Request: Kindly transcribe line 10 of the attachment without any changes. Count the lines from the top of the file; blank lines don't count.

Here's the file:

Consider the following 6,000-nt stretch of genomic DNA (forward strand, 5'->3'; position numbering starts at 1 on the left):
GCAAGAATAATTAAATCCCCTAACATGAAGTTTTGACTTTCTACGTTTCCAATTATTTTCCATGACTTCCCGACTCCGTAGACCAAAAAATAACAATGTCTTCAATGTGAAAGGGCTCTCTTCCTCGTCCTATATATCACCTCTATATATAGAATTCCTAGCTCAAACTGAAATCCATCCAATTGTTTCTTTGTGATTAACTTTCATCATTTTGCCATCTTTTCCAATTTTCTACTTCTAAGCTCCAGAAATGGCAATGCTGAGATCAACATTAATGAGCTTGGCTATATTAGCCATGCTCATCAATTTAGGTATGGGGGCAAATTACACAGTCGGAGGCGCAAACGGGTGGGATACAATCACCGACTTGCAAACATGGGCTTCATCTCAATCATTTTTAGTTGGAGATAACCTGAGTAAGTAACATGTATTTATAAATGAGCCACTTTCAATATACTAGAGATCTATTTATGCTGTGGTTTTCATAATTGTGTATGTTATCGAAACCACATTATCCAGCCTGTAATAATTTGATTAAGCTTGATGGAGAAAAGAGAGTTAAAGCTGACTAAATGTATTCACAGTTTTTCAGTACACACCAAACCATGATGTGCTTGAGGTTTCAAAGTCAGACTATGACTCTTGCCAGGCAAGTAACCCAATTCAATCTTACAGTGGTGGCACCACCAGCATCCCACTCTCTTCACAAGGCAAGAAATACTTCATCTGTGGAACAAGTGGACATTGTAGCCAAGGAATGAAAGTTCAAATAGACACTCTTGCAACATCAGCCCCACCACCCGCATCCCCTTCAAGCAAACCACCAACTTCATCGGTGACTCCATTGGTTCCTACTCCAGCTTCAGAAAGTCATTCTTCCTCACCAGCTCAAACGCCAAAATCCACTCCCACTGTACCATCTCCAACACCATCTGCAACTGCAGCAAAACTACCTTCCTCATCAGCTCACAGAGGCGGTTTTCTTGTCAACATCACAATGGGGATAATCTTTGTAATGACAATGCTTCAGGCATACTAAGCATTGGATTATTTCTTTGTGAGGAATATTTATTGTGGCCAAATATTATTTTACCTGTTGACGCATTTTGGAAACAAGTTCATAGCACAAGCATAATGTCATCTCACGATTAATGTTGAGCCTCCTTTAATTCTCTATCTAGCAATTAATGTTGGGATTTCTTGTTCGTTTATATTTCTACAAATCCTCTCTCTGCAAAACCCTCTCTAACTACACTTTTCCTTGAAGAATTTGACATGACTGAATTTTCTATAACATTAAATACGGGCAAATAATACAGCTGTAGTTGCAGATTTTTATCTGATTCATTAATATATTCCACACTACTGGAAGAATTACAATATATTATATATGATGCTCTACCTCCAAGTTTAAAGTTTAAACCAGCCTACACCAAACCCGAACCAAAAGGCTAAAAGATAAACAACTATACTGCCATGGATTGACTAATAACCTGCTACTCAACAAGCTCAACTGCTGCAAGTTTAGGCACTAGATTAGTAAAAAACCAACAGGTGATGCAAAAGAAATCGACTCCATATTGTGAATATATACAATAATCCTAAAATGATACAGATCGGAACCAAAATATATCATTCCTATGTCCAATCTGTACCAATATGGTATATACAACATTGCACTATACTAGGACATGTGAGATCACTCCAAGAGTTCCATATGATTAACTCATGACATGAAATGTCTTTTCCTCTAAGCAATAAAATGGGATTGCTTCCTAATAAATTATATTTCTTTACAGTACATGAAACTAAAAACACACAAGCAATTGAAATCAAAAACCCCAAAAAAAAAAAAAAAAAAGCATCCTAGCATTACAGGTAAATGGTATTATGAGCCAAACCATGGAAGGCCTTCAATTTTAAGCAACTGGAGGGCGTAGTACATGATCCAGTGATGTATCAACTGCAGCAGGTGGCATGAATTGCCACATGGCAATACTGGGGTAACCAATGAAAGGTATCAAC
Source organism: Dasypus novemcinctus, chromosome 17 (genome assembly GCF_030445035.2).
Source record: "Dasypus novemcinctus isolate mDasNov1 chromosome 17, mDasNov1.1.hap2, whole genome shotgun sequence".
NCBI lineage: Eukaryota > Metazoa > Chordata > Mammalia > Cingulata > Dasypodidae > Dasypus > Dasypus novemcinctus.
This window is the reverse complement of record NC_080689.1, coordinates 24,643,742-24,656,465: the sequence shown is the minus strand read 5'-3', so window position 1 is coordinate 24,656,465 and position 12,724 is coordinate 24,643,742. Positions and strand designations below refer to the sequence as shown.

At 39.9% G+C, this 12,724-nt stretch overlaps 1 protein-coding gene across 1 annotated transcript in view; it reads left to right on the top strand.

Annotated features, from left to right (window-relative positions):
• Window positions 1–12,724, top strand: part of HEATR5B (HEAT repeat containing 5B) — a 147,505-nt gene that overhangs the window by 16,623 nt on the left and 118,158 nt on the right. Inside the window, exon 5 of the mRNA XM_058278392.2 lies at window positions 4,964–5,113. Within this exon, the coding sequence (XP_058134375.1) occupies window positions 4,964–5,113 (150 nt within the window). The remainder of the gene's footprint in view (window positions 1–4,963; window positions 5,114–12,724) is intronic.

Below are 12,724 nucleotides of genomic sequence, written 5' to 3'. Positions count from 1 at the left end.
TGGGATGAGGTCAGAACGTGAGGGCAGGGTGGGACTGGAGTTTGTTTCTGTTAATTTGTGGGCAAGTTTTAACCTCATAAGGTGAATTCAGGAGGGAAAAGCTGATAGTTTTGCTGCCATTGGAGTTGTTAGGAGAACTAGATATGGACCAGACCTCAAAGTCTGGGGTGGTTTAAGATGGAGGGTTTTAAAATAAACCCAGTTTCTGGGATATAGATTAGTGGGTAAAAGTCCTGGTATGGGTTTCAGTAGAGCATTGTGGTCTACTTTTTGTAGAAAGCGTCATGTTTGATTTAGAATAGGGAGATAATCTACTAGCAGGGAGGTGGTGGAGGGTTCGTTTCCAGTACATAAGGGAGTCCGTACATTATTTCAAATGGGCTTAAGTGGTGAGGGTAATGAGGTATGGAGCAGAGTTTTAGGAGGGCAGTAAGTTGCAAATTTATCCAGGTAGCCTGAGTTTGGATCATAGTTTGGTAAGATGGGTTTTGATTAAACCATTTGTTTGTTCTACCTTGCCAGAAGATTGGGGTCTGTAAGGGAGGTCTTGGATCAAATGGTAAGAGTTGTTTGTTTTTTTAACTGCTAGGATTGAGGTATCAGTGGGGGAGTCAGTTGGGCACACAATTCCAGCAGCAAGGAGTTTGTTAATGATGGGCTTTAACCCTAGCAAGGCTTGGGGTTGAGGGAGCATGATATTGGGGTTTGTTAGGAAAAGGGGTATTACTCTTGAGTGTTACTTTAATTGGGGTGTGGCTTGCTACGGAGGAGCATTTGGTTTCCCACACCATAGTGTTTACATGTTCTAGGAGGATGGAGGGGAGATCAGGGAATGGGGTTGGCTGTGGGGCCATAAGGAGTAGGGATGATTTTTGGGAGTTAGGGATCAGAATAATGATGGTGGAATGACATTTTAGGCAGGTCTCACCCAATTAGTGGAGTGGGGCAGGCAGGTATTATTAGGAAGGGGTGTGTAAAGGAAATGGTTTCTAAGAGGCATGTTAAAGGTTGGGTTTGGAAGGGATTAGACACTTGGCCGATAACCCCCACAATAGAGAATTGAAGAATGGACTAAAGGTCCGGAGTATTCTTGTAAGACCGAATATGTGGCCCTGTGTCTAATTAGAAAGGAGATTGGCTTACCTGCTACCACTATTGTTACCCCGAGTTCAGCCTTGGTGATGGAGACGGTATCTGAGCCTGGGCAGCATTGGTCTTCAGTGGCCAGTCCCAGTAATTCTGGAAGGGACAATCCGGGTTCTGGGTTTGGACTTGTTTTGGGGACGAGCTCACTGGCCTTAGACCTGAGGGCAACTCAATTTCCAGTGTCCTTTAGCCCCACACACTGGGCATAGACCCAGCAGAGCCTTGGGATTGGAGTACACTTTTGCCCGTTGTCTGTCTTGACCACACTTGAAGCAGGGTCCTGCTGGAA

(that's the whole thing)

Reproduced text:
Below are 12,724 nucleotides of genomic sequence, written 5' to 3'. Positions count from 1 at the left end.